Monday, August 14, 2006


self help: TN self-help groups to go up to 1 lakh

Chennai, Aug 12: The Tamil Nadu government will increase the number of members of Self Help groups in the state to one crore within the next five years, State Local Administration Minister M K Stalin said in the State Assembly today.

"The government would take steps to add another 25,000 SHGs and 10,000 youth SHGs to the existing strength, during this current fiscal," Stalin announced, while replying to the demand for grants for the Rural development and Local Administration Department.

"A sum of Rs.10 crore will be allocated for SHG loans and training the members," Stalin said.

Accusing the previous AIADMK government of "hastily" forming as many as 1.2 lakh SHGs on the eve of assembly polls, for "political gain", Stalin said those SHGs lacked proper training and most of them failed to meet the standards.

In a bid to provide them training, the government has increased the grant for voluntary organisations involved in training SHGs, from Rs.100 to Rs.350, Stalin said.

The government will also increase the daily grant for SHG members to Rs.45 from the existing Rs.7.5, he added.

Denying AIADMK's claim that the concept of SHGs was an AIADMK pet project, Stalin said it was the DMK which introduced the SHG scheme for the first time in Dharmapuri in 1989. (Our Correspondent)

Published: Saturday, August 12, 2006

Wednesday, August 09, 2006


self help: Self-help book is irresistible to little miss charming wannabes


HOW people love self-help books. Why should we waste precious time mulling over where our lives are going wrong when the golden answers are to be found within a glossy cover in the popular psychology section of our nearest bookstore?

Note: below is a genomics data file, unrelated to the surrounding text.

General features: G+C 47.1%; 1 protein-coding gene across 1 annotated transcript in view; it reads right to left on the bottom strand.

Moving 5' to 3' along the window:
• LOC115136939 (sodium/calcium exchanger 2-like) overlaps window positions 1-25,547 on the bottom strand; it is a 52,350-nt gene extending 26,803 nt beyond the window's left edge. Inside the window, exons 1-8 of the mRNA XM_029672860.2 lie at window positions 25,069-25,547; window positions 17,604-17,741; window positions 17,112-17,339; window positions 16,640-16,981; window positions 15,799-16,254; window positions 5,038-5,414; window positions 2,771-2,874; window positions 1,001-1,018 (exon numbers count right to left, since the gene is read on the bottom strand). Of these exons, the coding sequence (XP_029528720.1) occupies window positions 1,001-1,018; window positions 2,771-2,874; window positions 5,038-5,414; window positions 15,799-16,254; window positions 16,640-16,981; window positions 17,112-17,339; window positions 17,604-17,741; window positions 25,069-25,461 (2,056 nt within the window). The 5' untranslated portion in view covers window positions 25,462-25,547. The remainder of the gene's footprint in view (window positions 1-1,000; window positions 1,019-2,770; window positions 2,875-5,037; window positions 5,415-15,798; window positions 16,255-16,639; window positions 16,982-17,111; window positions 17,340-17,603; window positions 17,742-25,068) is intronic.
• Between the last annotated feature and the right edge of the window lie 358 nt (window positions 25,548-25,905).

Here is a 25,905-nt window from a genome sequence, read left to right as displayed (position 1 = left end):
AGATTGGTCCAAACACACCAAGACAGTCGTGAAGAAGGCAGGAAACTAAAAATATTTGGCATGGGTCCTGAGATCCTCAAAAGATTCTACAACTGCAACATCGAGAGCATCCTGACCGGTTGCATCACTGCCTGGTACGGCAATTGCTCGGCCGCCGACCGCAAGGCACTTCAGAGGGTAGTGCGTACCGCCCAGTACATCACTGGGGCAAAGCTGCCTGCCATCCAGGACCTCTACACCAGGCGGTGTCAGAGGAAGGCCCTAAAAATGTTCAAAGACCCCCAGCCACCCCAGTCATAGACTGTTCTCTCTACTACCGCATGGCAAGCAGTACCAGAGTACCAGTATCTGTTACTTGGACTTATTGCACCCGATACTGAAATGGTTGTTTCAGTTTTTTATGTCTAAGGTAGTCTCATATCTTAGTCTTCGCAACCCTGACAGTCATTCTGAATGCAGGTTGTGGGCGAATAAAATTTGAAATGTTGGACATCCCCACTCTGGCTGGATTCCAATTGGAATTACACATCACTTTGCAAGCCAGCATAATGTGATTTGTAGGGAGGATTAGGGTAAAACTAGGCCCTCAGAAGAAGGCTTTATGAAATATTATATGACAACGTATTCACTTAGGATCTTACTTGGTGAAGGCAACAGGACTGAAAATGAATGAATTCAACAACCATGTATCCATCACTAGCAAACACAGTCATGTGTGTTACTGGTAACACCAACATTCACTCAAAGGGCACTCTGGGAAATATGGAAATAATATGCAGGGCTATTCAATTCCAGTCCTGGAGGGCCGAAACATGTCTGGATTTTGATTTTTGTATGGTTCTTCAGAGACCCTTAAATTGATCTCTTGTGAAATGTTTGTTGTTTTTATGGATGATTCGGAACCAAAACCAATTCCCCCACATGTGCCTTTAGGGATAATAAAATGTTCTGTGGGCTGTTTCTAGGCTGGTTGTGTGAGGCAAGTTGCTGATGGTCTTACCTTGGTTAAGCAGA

The latest example to hit the bookshelves is Lisa Helmanis' charm-offensive How To Be An Irresistible Woman. Simply follow the rules, she says, and "you will have the techniques and skills to become irresistibly attractive and super confident".

But the only thing to do with such a boast is to put it to the test.

According to Helmanis, non-verbal communication makes up 93 per cent of the messages we send out, so to be irresistible I needed to work my body.

Mirroring was first up. It's making other people feel good about themselves which, in turn, makes them warm to you. So, if someone crosses their legs, subtly do the same; if they lean their hands on their chin, follow suit. Repeating phrases or acknowledging feelings is another sure-fire winner.

I decided to practice on my unsuspecting friend Siobhan. With some bottles of wine to get through and gossip to swap we got comfy on the sofa. As she talked, I attempted to mirror her body language.

I have to admit, I got good results. When she leant forward to emphasise a point, I learnt forward too. When she voiced her frustrations at a recent situation, I mirrored her.

Siobhan opened up more, her relaxation ensured I got more details from her stories. And at the end, she said: "Wow, it was really, really good to see you. Let's hook up next week." Result.